28 Apr Organish™: How Organic and Paid Social Media Leverage Each Other
One of the most enticing parts of social media is that the conversations are organic in nature, free from certain outside forces. This organic flow leads to the creation of networks where so much can happen. They can foster relationships, invoke emotions, create controversy, build advocacy, and influence decisions, among other things. This happens naturally in social communities, making them similar to other kinds of communities (e.g., neighborhoods, organizations, clubs) except they are happening in the digital space. While some may question a brand’s role in social media, it isn’t really much different than what happens in everyday life. Brands naturally come up in conversation. They sometimes insert themselves, but it’s not uncommon that we talk about them. Here are some screenshots of what pops up when I do a quick search on social for “Beanitos” snack chips:
Aside from the point that I agree with @KristyPidgeon11, these conversations weren’t perpetuated by Beanitos. They happened organically. Subsequently, the content flourished in the social environment gaining likes, comments, favorites and shares. Again, it’s not unlike what happens in offline communities. Someone tells someone else about a great (or not so great) experience with a product or service. Word of mouth. The most trusted form of marketing that exists. You get the picture.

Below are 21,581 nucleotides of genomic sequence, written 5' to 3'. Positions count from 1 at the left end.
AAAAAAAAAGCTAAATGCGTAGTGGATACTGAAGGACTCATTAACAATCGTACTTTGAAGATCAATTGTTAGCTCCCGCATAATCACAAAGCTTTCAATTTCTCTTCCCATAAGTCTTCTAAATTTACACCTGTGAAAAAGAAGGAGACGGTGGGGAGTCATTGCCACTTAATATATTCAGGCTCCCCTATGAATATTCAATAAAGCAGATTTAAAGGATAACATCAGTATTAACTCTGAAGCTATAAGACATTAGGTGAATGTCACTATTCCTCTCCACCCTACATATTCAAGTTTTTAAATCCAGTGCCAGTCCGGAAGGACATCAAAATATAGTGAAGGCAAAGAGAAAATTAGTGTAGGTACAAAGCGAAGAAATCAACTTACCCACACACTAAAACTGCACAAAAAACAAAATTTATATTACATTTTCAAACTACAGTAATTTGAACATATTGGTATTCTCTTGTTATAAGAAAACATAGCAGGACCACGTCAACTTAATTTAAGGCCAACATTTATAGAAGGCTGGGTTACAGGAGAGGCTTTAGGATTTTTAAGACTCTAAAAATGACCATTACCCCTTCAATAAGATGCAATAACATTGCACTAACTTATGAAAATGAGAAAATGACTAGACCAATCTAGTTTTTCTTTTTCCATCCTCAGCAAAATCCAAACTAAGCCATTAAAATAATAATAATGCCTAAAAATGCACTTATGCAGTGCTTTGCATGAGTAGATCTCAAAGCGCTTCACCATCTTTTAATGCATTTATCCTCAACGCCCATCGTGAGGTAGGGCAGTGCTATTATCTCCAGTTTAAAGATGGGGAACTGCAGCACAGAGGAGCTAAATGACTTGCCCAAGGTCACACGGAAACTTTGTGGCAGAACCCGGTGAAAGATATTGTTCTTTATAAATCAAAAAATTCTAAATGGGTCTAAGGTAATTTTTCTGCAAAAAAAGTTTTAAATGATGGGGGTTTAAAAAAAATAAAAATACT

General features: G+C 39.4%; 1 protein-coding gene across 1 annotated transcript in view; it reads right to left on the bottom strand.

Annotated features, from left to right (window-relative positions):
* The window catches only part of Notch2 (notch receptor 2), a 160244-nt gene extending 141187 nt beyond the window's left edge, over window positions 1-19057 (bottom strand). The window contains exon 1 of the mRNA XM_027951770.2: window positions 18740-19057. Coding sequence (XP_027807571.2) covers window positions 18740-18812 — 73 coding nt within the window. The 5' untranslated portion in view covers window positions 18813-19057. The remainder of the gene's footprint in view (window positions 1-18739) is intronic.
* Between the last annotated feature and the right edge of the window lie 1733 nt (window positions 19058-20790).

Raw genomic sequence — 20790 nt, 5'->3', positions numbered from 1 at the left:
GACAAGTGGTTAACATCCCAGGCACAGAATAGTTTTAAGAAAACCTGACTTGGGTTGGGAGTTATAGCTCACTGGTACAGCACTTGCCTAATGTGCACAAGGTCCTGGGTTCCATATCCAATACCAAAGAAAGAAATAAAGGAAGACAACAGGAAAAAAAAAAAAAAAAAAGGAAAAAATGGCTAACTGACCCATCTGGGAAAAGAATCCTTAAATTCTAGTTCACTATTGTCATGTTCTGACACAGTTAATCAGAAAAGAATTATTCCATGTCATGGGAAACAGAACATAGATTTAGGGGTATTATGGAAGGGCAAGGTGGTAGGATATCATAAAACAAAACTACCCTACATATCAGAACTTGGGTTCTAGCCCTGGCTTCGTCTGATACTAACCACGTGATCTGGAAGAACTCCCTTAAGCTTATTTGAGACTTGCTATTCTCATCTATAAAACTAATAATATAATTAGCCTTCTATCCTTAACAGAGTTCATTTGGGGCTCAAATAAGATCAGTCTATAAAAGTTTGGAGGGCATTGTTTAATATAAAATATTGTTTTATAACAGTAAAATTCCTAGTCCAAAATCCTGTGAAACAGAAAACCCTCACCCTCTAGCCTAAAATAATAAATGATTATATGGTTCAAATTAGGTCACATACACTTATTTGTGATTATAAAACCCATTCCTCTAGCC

Here is how Beanitos and some other brands are joining the conversation:
It’s not an easy play for brands to join the conversation on social, but respecting the platform’s nature lends itself to great opportunities for brands. Enter paid social media. It’s not an ad buy unless you buy it in a traditional sense. Paid promotion on social media should amplify what already would do well organically. You can’t say that about television, radio, or print. Well, you can but you’d be wrong.
When you amplify what would already do well organically, you have what we call Organish™. More formally, we define Organish™ as follows: A two-pronged approach to targeting social audiences that combines the power of natural, social media connectivity and efficient paid efforts. Each leverages the other to provide a unique, branded experience that influences purchase behavior.
Placing paid into the mix takes more than just adding a budget against content. That, quite frankly, leads to inefficiencies. Paid promotion in social media takes on a new meaning. It isn’t set or fixed like typical spend. It needs to be flexible and pivot. It’s the consumer reaction and traction that, for the most part, determine spend. It can be based on different types of engagements in order to pull different levers. The end result is the same in that it impacts purchase behavior including awareness, intent, and conversion.
What’s the takeaway? Treat content in the social space with some TLC. Respect the platform and its audience. Use paid wisely. In the end, your ROI will thank you.